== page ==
Statutory Sick Pay is on the way

All Irish employers should note that for the first time, a compulsory sick pay scheme will come into existence in Ireland shortly, most likely in 2022.

Unlike many European jurisdictions, Ireland has never had a scheme like this – typically, an employment contract will provide for a few days of paid sick leave but this is exclusively a matter of the employer’s discretion. Putting it another way, an Irish employer is not, at the moment, obliged to pay employees while they are sick – our system operates on a quid pro quo basis: if the employee is not able to work because of illness, the employer is under no obligation to pay them.

This is about to change. The Sick Leave Bill 2021 was published recently and provides for a comprehensive Statutory Sick Pay scheme.

The key points for employers to note are as follows:–

1. While the number of eligible days per year will start at a low level, the Government intends that this will increase to two working weeks by 2025.

The following is the planned increase year on year (this is not included in the legislation, but the Government has flagged a clear indication to work to these thresholds):-

2022       3 days
2023       5 days
2024       7 days
2025       10 days

2. Statutory Sick Pay will be capped. An employer will only be obliged to pay up to 70% of wages, subject to a cap of €110/day. The Government will have the power to change these thresholds in the future.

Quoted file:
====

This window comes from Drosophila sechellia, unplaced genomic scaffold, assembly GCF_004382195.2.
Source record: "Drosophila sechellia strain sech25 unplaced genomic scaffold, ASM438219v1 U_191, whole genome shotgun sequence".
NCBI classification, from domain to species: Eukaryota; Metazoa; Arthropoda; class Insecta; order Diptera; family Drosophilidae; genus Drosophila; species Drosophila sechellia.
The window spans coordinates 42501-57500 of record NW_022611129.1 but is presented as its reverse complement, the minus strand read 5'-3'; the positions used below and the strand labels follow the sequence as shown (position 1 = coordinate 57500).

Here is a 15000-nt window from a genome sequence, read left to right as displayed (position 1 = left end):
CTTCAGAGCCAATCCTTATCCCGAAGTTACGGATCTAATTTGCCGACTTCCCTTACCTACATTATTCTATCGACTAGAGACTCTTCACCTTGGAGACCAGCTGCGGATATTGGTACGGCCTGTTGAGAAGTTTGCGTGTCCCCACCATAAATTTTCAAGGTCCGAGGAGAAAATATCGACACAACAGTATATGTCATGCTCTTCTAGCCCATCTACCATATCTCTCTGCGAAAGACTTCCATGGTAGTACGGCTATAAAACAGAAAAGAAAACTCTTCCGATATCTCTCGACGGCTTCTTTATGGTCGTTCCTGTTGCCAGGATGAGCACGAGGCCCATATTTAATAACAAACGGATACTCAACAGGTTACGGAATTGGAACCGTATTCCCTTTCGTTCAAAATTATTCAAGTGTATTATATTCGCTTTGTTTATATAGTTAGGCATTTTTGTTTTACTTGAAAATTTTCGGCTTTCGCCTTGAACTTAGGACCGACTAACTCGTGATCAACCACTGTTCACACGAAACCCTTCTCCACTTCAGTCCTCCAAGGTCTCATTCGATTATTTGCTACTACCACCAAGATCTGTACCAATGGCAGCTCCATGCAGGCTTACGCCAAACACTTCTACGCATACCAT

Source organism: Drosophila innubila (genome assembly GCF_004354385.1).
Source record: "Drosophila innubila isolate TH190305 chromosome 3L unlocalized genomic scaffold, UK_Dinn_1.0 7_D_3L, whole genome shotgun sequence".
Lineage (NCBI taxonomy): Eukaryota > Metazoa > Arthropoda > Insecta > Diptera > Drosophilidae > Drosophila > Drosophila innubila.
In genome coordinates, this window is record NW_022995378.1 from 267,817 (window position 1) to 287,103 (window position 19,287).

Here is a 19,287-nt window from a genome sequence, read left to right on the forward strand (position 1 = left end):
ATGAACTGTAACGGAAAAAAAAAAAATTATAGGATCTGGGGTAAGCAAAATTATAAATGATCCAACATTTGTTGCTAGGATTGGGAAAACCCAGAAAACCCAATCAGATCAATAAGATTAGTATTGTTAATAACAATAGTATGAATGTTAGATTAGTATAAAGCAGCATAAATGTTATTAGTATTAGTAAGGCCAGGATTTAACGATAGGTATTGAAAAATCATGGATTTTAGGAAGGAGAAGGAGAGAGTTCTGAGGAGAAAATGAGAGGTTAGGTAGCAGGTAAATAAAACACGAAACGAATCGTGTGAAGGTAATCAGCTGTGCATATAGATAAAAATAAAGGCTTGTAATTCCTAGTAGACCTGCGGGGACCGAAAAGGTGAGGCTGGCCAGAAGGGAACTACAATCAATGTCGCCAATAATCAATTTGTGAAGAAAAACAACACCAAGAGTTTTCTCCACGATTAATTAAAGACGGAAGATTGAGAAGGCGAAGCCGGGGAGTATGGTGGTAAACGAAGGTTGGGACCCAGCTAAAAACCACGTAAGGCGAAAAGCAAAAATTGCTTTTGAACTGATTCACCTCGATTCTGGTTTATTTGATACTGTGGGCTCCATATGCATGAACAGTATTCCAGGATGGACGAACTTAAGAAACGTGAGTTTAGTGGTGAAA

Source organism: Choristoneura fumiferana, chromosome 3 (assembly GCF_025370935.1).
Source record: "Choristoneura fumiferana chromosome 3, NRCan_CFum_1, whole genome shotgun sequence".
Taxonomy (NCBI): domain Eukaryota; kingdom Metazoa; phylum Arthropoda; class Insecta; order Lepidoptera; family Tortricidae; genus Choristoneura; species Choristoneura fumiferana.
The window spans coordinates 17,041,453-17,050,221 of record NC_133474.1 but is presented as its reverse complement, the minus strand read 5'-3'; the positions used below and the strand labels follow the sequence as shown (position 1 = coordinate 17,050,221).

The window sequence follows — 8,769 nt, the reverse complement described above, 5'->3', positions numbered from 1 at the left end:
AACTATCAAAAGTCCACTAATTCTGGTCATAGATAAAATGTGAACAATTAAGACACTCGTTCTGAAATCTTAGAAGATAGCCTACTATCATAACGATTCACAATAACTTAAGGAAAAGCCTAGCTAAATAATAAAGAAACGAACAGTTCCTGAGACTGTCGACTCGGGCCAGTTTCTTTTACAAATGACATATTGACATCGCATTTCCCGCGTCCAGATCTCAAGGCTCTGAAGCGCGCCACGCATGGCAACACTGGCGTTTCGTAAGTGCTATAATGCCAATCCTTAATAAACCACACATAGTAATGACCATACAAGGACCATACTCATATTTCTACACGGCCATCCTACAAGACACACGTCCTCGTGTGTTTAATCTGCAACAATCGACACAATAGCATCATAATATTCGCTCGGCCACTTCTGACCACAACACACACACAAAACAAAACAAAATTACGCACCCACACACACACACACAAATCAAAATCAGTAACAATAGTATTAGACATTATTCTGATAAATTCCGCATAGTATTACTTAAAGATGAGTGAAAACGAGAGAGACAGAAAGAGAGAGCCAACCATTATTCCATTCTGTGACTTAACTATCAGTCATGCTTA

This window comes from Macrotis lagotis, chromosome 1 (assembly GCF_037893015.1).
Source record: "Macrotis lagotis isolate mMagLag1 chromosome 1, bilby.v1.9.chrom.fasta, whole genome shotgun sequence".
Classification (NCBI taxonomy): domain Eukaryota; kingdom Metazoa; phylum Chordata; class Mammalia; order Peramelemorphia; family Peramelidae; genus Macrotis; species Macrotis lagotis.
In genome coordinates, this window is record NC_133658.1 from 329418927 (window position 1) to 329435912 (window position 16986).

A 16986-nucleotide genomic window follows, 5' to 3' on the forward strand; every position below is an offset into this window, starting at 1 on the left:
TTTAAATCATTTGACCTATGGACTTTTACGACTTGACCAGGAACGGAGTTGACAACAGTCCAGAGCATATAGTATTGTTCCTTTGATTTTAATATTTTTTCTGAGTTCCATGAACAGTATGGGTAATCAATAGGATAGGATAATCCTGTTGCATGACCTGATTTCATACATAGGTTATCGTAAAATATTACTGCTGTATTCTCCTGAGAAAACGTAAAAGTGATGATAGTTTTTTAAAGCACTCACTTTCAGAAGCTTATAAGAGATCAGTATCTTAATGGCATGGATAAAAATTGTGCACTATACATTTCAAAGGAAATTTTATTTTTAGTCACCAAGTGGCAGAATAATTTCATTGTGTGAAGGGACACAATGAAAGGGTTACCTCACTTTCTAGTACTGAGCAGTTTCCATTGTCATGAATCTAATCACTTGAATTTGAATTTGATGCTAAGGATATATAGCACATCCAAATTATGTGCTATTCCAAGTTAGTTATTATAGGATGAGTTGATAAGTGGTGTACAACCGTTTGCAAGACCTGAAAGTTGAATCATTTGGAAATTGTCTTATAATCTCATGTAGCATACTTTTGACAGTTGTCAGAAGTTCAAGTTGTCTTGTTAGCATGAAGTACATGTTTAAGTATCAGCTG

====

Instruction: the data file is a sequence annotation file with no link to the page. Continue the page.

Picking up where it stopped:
3. The Government will not “top up” the employer’s contribution to 100%.

4. It is unclear at this stage how “wages” will be defined – including whether it will be limited to basic salary.

5. Employees will have to have at least 13 weeks of continuous service before they are eligible.

6. Employees will be obliged to furnish a medical certificate in respect of each day of Statutory Sick Leave.

7. If an employer maintains it cannot afford to discharge its Statutory Sick Pay obligations, an exemption can be granted by the Labour Court (although it is likely that quite a stringent test will be put in place before the Court grants an exemption).

8. If an employer already provides more favourable sick leave benefits to an employee, they will not be obliged to comply with the Statutory Sick Pay rules (although, once again, a stringent test is provided for in the draft legislation to ensure that there is no scope for avoidance).

At first glance, the obligations do not appear unduly onerous for employers – especially in circumstances where the two-week target will likely not be achieved until 2025. That said, it would be prudent for employers – especially smaller employers – to start financial planning now so they can ensure that they are ready. Employers could also usefully review any existing sick pay schemes to check whether the new rules will affect them in the first place.


For further information in relation to the above article, please contact Patrick Walshe.

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